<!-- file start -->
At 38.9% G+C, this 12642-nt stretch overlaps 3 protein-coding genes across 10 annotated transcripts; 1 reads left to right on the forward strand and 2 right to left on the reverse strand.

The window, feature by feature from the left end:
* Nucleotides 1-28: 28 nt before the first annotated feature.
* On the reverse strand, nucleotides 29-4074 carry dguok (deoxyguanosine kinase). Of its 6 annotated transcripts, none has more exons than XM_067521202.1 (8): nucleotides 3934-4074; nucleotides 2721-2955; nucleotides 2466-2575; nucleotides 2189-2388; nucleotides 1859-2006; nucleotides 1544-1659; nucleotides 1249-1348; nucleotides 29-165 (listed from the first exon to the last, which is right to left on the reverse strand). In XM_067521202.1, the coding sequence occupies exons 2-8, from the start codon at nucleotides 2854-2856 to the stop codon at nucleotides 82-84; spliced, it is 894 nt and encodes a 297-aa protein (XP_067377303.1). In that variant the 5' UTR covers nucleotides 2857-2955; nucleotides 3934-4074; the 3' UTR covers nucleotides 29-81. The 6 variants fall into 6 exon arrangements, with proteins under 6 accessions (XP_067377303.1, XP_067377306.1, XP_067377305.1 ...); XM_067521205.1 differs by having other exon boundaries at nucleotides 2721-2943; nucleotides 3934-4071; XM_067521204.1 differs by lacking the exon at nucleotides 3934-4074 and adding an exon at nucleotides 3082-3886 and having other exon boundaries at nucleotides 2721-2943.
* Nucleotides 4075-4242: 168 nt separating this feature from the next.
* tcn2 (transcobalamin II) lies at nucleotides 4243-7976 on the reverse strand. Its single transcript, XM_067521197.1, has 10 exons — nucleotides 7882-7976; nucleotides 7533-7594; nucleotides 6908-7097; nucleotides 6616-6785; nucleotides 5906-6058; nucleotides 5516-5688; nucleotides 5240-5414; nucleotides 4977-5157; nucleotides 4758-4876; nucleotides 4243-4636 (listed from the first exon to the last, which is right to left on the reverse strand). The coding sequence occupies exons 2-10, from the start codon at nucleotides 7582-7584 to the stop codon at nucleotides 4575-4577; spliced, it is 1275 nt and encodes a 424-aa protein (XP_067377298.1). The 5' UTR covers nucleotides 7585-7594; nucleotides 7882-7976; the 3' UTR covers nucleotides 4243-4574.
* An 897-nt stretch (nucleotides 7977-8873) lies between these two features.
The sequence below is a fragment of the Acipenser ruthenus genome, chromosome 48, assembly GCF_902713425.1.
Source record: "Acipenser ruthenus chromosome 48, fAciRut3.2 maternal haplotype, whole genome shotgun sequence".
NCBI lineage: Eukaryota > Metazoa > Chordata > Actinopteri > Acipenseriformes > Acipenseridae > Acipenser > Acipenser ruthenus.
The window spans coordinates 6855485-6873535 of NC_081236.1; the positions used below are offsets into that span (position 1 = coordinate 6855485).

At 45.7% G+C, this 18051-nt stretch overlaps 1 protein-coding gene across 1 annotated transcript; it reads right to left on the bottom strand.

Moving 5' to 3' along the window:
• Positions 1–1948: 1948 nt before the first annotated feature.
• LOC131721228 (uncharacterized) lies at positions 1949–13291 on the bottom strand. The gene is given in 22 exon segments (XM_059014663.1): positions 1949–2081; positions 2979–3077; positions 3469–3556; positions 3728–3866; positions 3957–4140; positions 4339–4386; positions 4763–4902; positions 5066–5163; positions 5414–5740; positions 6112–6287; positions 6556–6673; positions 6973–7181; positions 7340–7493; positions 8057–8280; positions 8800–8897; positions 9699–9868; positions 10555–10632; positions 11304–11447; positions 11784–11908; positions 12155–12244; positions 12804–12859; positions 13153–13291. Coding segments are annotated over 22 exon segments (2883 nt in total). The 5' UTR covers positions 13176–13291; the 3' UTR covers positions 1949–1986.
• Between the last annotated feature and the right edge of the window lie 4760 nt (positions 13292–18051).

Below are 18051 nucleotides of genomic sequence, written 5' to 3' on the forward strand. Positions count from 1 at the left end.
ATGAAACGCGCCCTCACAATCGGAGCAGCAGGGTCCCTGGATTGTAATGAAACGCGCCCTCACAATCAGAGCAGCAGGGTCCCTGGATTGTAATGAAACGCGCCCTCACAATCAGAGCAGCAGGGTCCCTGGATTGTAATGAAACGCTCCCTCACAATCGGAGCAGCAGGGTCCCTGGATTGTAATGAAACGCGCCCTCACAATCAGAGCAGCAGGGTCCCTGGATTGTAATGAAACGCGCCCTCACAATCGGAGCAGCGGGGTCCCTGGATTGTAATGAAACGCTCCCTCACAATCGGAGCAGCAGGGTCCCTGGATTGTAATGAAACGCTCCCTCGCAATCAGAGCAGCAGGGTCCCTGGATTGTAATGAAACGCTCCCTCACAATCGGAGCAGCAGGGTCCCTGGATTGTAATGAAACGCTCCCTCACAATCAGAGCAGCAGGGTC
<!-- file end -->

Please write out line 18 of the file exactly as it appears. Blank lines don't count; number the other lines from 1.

ATGAAACGCGCCCTCACAATCGGAGCAGCAGGGTCCCTGGATTGTAATGAAACGCGCCCTCACAATCAGAGCAGCAGGGTCCCTGGATTGTAATGAAACGCGCCCTCACAATCAGAGCAGCAGGGTCCCTGGATTGTAATGAAACGCTCCCTCACAATCGGAGCAGCAGGGTCCCTGGATTGTAATGAAACGCGCCCTCACAATCAGAGCAGCAGGGTCCCTGGATTGTAATGAAACGCGCCCTCACAATCGGAGCAGCGGGGTCCCTGGATTGTAATGAAACGCTCCCTCACAATCGGAGCAGCAGGGTCCCTGGATTGTAATGAAACGCTCCCTCGCAATCAGAGCAGCAGGGTCCCTGGATTGTAATGAAACGCTCCCTCACAATCGGAGCAGCAGGGTCCCTGGATTGTAATGAAACGCTCCCTCACAATCAGAGCAGCAGGGTC